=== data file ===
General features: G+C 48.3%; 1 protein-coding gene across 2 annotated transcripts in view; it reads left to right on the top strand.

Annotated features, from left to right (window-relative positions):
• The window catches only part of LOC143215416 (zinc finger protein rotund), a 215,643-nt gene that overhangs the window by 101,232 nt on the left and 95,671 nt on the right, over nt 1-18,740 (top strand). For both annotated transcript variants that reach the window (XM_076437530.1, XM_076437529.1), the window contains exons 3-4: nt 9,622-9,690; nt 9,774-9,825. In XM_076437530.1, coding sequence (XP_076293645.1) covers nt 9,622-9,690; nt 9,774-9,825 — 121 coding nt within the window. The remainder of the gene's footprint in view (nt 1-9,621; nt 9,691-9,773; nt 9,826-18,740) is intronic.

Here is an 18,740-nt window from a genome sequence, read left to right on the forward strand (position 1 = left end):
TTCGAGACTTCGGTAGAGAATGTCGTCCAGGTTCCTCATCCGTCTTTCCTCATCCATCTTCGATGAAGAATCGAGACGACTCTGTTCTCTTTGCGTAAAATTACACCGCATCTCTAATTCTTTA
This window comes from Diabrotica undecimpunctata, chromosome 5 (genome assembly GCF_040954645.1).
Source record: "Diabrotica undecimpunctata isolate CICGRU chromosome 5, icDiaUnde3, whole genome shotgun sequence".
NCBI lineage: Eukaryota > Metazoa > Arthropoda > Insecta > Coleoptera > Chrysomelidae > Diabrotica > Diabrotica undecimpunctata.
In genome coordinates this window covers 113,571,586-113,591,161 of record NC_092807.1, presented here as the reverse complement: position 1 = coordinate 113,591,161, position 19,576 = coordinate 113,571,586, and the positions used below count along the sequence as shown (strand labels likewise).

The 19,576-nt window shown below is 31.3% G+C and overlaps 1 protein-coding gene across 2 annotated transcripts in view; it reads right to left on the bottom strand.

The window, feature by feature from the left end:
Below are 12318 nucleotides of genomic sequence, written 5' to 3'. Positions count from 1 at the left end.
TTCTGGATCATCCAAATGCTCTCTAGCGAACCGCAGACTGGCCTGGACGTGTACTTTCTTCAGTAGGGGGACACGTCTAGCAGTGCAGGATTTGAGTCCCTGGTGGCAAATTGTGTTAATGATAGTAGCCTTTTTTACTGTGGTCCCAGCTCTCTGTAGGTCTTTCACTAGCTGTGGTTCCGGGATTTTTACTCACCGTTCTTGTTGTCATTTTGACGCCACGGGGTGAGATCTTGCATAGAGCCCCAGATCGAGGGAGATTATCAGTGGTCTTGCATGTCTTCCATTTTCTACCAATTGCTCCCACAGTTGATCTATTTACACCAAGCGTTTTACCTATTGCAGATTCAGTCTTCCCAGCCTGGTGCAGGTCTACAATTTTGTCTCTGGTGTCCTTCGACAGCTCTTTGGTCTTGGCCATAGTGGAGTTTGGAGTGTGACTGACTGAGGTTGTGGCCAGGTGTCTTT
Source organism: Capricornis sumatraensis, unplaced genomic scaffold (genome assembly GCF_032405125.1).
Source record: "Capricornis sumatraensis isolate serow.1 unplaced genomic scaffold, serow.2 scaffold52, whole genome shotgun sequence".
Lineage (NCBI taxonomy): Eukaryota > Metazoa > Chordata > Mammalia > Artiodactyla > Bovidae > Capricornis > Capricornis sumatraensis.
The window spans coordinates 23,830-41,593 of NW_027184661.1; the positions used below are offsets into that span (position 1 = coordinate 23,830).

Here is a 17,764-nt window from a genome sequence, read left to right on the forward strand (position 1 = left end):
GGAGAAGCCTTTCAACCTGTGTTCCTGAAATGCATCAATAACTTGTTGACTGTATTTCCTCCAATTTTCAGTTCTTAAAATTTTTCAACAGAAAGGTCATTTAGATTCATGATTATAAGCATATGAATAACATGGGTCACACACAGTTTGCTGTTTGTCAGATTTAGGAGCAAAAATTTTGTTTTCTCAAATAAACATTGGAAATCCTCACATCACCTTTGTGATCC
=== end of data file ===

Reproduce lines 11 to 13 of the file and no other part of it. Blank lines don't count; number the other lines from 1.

The window, feature by feature from the left end:
Below are 12318 nucleotides of genomic sequence, written 5' to 3'. Positions count from 1 at the left end.
TTCTGGATCATCCAAATGCTCTCTAGCGAACCGCAGACTGGCCTGGACGTGTACTTTCTTCAGTAGGGGGACACGTCTAGCAGTGCAGGATTTGAGTCCCTGGTGGCAAATTGTGTTAATGATAGTAGCCTTTTTTACTGTGGTCCCAGCTCTCTGTAGGTCTTTCACTAGCTGTGGTTCCGGGATTTTTACTCACCGTTCTTGTTGTCATTTTGACGCCACGGGGTGAGATCTTGCATAGAGCCCCAGATCGAGGGAGATTATCAGTGGTCTTGCATGTCTTCCATTTTCTACCAATTGCTCCCACAGTTGATCTATTTACACCAAGCGTTTTACCTATTGCAGATTCAGTCTTCCCAGCCTGGTGCAGGTCTACAATTTTGTCTCTGGTGTCCTTCGACAGCTCTTTGGTCTTGGCCATAGTGGAGTTTGGAGTGTGACTGACTGAGGTTGTGGCCAGGTGTCTTT